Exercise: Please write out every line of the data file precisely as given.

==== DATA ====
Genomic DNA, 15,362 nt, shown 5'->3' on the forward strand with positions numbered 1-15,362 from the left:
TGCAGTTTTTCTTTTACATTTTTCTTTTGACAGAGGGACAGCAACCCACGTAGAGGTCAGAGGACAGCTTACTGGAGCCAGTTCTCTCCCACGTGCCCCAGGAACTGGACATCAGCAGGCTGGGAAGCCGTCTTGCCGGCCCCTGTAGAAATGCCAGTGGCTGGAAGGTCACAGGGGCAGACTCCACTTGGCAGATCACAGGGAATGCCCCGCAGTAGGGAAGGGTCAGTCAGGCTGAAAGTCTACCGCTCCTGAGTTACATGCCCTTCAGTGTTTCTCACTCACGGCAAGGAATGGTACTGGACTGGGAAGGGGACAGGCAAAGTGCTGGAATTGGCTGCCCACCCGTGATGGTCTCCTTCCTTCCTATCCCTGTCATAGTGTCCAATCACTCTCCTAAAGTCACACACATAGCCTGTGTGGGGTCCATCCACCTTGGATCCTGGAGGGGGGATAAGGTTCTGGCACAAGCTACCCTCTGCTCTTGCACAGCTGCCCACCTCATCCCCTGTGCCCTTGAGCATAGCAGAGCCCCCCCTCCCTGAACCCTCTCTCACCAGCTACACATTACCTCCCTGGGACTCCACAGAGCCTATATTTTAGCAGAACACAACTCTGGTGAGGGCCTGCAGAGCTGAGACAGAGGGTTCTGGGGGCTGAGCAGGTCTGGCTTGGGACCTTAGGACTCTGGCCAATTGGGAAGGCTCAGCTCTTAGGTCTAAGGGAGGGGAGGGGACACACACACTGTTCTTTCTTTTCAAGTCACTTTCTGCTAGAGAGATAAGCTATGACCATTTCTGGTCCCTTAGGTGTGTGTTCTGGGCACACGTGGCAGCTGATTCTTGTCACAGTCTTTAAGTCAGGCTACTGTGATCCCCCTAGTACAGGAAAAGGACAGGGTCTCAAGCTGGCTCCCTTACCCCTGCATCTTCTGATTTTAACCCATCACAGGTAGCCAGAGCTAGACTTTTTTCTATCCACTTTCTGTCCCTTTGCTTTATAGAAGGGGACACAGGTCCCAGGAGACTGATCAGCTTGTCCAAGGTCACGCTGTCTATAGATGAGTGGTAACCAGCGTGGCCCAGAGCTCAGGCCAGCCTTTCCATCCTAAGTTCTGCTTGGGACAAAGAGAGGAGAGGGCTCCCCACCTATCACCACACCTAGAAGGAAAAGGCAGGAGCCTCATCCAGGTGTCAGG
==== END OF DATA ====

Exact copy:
Genomic DNA, 15,362 nt, shown 5'->3' on the forward strand with positions numbered 1-15,362 from the left:
TGCAGTTTTTCTTTTACATTTTTCTTTTGACAGAGGGACAGCAACCCACGTAGAGGTCAGAGGACAGCTTACTGGAGCCAGTTCTCTCCCACGTGCCCCAGGAACTGGACATCAGCAGGCTGGGAAGCCGTCTTGCCGGCCCCTGTAGAAATGCCAGTGGCTGGAAGGTCACAGGGGCAGACTCCACTTGGCAGATCACAGGGAATGCCCCGCAGTAGGGAAGGGTCAGTCAGGCTGAAAGTCTACCGCTCCTGAGTTACATGCCCTTCAGTGTTTCTCACTCACGGCAAGGAATGGTACTGGACTGGGAAGGGGACAGGCAAAGTGCTGGAATTGGCTGCCCACCCGTGATGGTCTCCTTCCTTCCTATCCCTGTCATAGTGTCCAATCACTCTCCTAAAGTCACACACATAGCCTGTGTGGGGTCCATCCACCTTGGATCCTGGAGGGGGGATAAGGTTCTGGCACAAGCTACCCTCTGCTCTTGCACAGCTGCCCACCTCATCCCCTGTGCCCTTGAGCATAGCAGAGCCCCCCCTCCCTGAACCCTCTCTCACCAGCTACACATTACCTCCCTGGGACTCCACAGAGCCTATATTTTAGCAGAACACAACTCTGGTGAGGGCCTGCAGAGCTGAGACAGAGGGTTCTGGGGGCTGAGCAGGTCTGGCTTGGGACCTTAGGACTCTGGCCAATTGGGAAGGCTCAGCTCTTAGGTCTAAGGGAGGGGAGGGGACACACACACTGTTCTTTCTTTTCAAGTCACTTTCTGCTAGAGAGATAAGCTATGACCATTTCTGGTCCCTTAGGTGTGTGTTCTGGGCACACGTGGCAGCTGATTCTTGTCACAGTCTTTAAGTCAGGCTACTGTGATCCCCCTAGTACAGGAAAAGGACAGGGTCTCAAGCTGGCTCCCTTACCCCTGCATCTTCTGATTTTAACCCATCACAGGTAGCCAGAGCTAGACTTTTTTCTATCCACTTTCTGTCCCTTTGCTTTATAGAAGGGGACACAGGTCCCAGGAGACTGATCAGCTTGTCCAAGGTCACGCTGTCTATAGATGAGTGGTAACCAGCGTGGCCCAGAGCTCAGGCCAGCCTTTCCATCCTAAGTTCTGCTTGGGACAAAGAGAGGAGAGGGCTCCCCACCTATCACCACACCTAGAAGGAAAAGGCAGGAGCCTCATCCAGGTGTCAGG